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Updated: July 8, 2011 23:09 IST

U.S. optimistic on nuclear cooperation with India despite hurdles

    Narayan Lakshman
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U.S. Assistant Secretary of State for South and Central Asia, Robert Blake.
U.S. Assistant Secretary of State for South and Central Asia, Robert Blake.

The new Nuclear Suppliers Group guidelines on enrichment and reprocessing technology will not in any way detract from the existing United States-India nuclear cooperation and the Obama administration fully supported the so-called clean NSG exception for India, according to U.S. Assistant Secretary of State for South and Central Asia Robert Blake.

With less than three weeks to go before the second round of the India-United States Strategic Dialogue in New Delhi, Mr. Blake, in a web briefing with select media, also denied that the U.S. had any concerns about losing out to potential rivals Russia and France in the bid to supply civilian nuclear products to India.

‘Opportunities for U.S. companies’

Responding to a question from The Hindu on this subject Mr. Blake said, “We think there are really quite important opportunities for American companies still,” pointing out that two reactor parks had been set aside for U.S. corporations in Gujarat and Andhra Pradesh. The U.S. was also looking forward, he said, to India ratifying the Convention on Supplementary Compensation.

Above and beyond that there were also some further technical aspects to address, such as the Part 810 non-proliferation assurances that India is required to supply to the U.S. Department of Energy. “As far as we know, those remain on track and again, that these will be a subject of discussion when the Secretary [of State Hillary Clinton] visits,” the Assistant Secretary noted.

Clinton to visit Chennai

Meanwhile, the State Department announced on Friday that Secretary of State Hillary Clinton would be visiting Chennai during her trip to India. This would mark the first visit by a serving U.S. Secretary of State to the city, said State Department Spokesperson Victoria Nuland, noting that Chennai had "emerged as a hub for the trade, investment, and people-to-people engagement that is driving the U.S.-India relationship.”

According to sources, Ms. Clinton is expected to visit the Ford factory in Chennai and also hold a town hall meeting in the city.

‘Reduce limits on FDI’

Mr. Blake also responded to a query from The Hindu on areas of the Indian economy where the U.S. hoped to get more market access for U.S. companies.

“Our countries are hoping that the Indian Parliament and the Indian government will take actions to reduce some of the limits on foreign direct investment in areas such as retail that will provide huge new opportunities for our companies and help India to increase the level of foreign investment... and jobs in India and also lower the prices of food [which] is of increasing concern to Indian consumers.”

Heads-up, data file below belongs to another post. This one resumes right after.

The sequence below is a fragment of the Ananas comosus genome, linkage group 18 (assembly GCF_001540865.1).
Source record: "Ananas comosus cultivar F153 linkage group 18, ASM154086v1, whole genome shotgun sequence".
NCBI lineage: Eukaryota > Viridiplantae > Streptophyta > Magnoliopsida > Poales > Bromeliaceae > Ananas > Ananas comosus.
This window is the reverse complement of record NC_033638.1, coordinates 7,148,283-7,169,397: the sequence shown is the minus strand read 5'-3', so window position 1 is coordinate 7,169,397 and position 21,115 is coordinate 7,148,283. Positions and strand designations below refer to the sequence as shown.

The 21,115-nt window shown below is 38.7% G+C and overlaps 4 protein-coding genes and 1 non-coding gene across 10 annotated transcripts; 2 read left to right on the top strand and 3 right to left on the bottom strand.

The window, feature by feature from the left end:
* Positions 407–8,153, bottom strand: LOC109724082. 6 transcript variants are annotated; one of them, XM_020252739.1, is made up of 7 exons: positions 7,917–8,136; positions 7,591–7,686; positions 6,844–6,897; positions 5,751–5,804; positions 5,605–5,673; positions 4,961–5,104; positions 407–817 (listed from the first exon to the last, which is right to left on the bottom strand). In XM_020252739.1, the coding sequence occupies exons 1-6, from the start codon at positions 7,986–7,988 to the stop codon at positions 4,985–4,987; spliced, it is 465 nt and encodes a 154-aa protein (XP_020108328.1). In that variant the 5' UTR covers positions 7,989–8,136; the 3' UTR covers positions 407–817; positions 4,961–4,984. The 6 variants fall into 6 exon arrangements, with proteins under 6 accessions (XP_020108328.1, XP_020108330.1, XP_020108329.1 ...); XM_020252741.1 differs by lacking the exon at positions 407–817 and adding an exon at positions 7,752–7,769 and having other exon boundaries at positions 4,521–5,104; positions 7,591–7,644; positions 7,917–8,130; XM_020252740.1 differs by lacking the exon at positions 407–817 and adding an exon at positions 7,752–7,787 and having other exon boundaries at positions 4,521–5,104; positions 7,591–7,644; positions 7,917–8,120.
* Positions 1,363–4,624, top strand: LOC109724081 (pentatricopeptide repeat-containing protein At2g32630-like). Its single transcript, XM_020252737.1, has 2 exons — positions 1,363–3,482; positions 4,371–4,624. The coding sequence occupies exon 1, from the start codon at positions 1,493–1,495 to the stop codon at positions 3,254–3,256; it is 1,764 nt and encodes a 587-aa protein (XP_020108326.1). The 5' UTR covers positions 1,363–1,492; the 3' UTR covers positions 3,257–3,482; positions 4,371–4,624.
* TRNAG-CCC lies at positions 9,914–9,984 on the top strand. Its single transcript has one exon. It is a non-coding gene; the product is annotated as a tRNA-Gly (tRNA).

Sources here had earlier indicated that a key announcement on liberalising the multi-brand retail sector towards more foreign investment was likely during the Strategic Dialogue.

Troop withdrawals from Afghan

Speaking to a query on what assurances the U.S. could give India about the safety of its personnel and assets in Afghanistan, Mr. Blake said that there may be a misunderstanding about the planned level of U.S. troop withdrawals, which were “relatively modest.”

Noting that the U.S. would closely consult with India on this process going forward, he added, “I expect that this will be a very important part of our strategic dialogue consultations.”

Mr. Blake also reiterated the U.S.’ “tremendous respect and admiration” for Indian Prime Minister Manmohan Singh’s pledge to raise the total amount of assistance to Afghanistan to $2 billion.


Another contentious nuclear issueJuly 12, 2011

The info I get that USA would want Indian market for their trade in low grade items like retails,shoppings, food items etc.It does not give any gurantee that know-why in high technology shall not be given though some know-how may be given for technologies not considered strategic.But some middlemen would make money and they would find virtues of such deals.

from:  atis
Posted on: Jul 9, 2011 at 10:46 IST

It is time that India takes a principled stand in the nations interest in our dealings with the US. Spoken words will not replace the actions taken in written form by the NSG. We should not buy any nuclear equipment from the US without the US securing a clean waiver for India combined with a full membership of the closed group of 45 countries.

from:  Jacob Jose K
Posted on: Jul 9, 2011 at 00:22 IST
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